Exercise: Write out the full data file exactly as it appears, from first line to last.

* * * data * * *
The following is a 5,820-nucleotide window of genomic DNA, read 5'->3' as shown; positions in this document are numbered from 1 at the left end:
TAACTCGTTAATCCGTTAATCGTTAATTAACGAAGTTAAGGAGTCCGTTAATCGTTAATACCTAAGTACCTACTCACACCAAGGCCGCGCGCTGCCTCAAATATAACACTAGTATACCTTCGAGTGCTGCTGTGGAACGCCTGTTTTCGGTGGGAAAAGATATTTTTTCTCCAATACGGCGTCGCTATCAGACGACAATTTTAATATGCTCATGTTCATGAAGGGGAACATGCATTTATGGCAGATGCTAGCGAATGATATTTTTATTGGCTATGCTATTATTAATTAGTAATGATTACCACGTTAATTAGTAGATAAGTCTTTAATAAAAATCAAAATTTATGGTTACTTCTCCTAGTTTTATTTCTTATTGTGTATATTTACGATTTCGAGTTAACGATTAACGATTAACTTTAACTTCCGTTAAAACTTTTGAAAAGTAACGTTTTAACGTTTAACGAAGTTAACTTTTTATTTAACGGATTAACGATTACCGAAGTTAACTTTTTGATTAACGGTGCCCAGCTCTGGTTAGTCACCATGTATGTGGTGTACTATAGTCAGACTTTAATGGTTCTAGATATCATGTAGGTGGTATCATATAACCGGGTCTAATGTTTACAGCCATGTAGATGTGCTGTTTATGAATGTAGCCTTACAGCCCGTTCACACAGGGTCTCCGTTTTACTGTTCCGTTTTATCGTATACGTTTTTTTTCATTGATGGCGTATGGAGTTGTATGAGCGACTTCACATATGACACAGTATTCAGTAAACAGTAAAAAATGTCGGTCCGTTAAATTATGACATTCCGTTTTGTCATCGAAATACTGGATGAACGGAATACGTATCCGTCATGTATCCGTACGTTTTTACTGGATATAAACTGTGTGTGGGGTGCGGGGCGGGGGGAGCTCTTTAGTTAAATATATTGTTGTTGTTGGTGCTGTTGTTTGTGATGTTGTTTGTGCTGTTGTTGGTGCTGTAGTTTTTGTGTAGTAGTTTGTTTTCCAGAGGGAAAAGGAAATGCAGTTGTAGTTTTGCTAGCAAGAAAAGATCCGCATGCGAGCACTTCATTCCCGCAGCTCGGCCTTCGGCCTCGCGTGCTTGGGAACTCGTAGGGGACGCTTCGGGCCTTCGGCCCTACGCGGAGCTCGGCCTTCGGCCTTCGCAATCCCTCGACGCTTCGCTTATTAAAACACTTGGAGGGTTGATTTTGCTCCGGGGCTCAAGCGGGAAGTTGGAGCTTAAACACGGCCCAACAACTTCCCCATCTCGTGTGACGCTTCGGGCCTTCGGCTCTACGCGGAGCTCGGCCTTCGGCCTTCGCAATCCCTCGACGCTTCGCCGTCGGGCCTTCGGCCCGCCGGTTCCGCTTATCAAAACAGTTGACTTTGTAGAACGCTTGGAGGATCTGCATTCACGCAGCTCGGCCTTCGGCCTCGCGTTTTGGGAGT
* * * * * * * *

The following is a 5,820-nucleotide window of genomic DNA, read 5'->3' as shown; positions in this document are numbered from 1 at the left end:
TAACTCGTTAATCCGTTAATCGTTAATTAACGAAGTTAAGGAGTCCGTTAATCGTTAATACCTAAGTACCTACTCACACCAAGGCCGCGCGCTGCCTCAAATATAACACTAGTATACCTTCGAGTGCTGCTGTGGAACGCCTGTTTTCGGTGGGAAAAGATATTTTTTCTCCAATACGGCGTCGCTATCAGACGACAATTTTAATATGCTCATGTTCATGAAGGGGAACATGCATTTATGGCAGATGCTAGCGAATGATATTTTTATTGGCTATGCTATTATTAATTAGTAATGATTACCACGTTAATTAGTAGATAAGTCTTTAATAAAAATCAAAATTTATGGTTACTTCTCCTAGTTTTATTTCTTATTGTGTATATTTACGATTTCGAGTTAACGATTAACGATTAACTTTAACTTCCGTTAAAACTTTTGAAAAGTAACGTTTTAACGTTTAACGAAGTTAACTTTTTATTTAACGGATTAACGATTACCGAAGTTAACTTTTTGATTAACGGTGCCCAGCTCTGGTTAGTCACCATGTATGTGGTGTACTATAGTCAGACTTTAATGGTTCTAGATATCATGTAGGTGGTATCATATAACCGGGTCTAATGTTTACAGCCATGTAGATGTGCTGTTTATGAATGTAGCCTTACAGCCCGTTCACACAGGGTCTCCGTTTTACTGTTCCGTTTTATCGTATACGTTTTTTTTCATTGATGGCGTATGGAGTTGTATGAGCGACTTCACATATGACACAGTATTCAGTAAACAGTAAAAAATGTCGGTCCGTTAAATTATGACATTCCGTTTTGTCATCGAAATACTGGATGAACGGAATACGTATCCGTCATGTATCCGTACGTTTTTACTGGATATAAACTGTGTGTGGGGTGCGGGGCGGGGGGAGCTCTTTAGTTAAATATATTGTTGTTGTTGGTGCTGTTGTTTGTGATGTTGTTTGTGCTGTTGTTGGTGCTGTAGTTTTTGTGTAGTAGTTTGTTTTCCAGAGGGAAAAGGAAATGCAGTTGTAGTTTTGCTAGCAAGAAAAGATCCGCATGCGAGCACTTCATTCCCGCAGCTCGGCCTTCGGCCTCGCGTGCTTGGGAACTCGTAGGGGACGCTTCGGGCCTTCGGCCCTACGCGGAGCTCGGCCTTCGGCCTTCGCAATCCCTCGACGCTTCGCTTATTAAAACACTTGGAGGGTTGATTTTGCTCCGGGGCTCAAGCGGGAAGTTGGAGCTTAAACACGGCCCAACAACTTCCCCATCTCGTGTGACGCTTCGGGCCTTCGGCTCTACGCGGAGCTCGGCCTTCGGCCTTCGCAATCCCTCGACGCTTCGCCGTCGGGCCTTCGGCCCGCCGGTTCCGCTTATCAAAACAGTTGACTTTGTAGAACGCTTGGAGGATCTGCATTCACGCAGCTCGGCCTTCGGCCTCGCGTTTTGGGAGT